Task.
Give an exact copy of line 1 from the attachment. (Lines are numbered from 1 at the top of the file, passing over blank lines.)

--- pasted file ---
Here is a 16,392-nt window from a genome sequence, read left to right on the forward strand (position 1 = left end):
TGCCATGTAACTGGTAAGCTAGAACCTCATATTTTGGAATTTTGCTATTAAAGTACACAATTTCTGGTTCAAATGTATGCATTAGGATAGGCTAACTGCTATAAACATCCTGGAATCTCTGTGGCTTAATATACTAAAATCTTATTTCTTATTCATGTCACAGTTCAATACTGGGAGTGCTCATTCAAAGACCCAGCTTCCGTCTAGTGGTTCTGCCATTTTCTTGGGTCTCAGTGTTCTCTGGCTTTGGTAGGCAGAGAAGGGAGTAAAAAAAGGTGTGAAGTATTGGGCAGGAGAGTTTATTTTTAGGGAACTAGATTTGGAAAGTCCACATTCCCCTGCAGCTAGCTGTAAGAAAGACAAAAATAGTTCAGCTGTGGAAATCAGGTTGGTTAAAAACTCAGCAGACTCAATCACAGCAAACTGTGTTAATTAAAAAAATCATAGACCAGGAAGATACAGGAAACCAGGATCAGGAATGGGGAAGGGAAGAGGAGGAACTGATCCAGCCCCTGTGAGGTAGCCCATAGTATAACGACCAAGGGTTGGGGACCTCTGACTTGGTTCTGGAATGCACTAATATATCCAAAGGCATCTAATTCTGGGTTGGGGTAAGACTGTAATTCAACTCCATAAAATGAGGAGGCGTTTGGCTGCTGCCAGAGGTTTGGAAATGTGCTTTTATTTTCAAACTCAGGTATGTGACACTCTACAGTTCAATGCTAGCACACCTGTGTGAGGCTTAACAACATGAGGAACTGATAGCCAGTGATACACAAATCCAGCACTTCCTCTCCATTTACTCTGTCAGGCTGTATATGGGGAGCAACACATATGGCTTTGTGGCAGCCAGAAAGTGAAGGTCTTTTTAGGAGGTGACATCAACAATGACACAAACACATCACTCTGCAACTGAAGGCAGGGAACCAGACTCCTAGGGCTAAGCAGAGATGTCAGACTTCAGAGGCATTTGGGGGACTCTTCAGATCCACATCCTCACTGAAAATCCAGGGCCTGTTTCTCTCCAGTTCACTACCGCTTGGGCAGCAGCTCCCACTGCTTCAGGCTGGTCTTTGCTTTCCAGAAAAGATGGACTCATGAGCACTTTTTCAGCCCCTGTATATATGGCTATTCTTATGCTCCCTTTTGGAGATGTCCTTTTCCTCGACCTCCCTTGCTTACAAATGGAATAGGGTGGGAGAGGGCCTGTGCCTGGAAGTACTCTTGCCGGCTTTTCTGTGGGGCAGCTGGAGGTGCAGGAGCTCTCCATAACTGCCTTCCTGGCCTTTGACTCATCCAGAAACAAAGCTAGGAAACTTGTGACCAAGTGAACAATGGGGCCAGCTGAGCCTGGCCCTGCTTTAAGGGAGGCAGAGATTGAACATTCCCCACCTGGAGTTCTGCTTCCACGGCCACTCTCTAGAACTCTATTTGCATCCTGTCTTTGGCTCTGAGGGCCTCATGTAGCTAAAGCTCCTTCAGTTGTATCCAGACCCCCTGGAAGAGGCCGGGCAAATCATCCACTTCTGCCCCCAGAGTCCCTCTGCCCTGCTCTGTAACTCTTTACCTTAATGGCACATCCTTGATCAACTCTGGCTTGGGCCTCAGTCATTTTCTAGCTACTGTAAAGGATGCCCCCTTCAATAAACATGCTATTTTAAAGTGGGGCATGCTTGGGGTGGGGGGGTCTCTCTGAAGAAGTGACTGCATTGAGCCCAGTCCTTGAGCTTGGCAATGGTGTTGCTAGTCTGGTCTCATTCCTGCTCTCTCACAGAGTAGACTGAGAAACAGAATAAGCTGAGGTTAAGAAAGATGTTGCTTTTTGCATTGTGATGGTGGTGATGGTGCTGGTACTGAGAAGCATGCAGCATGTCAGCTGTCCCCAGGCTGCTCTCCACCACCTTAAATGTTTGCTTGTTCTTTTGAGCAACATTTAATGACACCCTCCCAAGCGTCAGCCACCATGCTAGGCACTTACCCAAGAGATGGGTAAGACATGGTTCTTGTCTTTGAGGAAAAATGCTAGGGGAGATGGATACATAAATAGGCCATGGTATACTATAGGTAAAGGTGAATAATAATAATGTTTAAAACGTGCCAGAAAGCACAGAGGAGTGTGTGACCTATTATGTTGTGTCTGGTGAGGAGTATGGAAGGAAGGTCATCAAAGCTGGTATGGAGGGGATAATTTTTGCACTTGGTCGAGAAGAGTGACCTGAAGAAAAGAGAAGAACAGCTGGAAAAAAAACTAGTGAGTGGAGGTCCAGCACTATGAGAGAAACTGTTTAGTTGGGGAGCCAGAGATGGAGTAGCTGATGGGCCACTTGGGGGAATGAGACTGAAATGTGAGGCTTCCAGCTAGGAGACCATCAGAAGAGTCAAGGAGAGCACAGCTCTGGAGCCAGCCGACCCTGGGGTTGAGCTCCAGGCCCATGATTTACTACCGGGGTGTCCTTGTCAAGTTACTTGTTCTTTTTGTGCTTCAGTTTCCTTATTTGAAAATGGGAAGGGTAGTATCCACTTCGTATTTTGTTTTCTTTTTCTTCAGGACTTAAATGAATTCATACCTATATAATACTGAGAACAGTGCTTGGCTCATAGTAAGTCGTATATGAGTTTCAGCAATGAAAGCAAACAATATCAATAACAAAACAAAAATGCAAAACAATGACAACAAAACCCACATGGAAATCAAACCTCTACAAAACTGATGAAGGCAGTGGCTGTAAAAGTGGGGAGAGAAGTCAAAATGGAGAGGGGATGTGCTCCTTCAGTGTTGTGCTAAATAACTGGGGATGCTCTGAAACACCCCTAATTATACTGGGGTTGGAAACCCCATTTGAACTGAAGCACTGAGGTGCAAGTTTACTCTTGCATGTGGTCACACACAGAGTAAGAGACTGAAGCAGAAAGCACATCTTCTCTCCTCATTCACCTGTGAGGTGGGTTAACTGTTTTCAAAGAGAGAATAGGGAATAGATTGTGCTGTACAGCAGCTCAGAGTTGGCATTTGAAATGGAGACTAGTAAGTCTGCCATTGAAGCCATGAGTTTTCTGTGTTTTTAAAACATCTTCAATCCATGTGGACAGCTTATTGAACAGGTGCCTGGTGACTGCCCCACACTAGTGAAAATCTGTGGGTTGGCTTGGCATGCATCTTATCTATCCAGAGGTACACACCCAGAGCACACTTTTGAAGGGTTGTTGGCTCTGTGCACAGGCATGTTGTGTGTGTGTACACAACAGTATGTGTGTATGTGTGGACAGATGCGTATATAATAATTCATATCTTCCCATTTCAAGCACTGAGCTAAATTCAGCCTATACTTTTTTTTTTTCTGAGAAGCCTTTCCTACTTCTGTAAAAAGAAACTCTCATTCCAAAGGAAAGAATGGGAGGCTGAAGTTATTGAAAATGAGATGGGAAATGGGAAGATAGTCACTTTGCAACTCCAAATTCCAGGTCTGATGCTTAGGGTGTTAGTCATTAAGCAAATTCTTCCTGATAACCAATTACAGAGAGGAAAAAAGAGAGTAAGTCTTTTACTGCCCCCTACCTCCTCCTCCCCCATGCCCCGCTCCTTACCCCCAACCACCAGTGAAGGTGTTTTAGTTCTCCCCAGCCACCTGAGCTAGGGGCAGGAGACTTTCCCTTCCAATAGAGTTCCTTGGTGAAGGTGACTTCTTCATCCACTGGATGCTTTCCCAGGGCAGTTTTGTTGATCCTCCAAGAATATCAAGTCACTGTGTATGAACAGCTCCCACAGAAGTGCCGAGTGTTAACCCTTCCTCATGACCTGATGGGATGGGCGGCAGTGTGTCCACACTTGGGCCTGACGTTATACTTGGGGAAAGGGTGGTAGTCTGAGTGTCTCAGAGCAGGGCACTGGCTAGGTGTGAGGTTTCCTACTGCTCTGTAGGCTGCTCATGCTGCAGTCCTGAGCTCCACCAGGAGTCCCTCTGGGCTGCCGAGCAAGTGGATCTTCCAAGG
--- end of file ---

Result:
Here is a 16,392-nt window from a genome sequence, read left to right on the forward strand (position 1 = left end):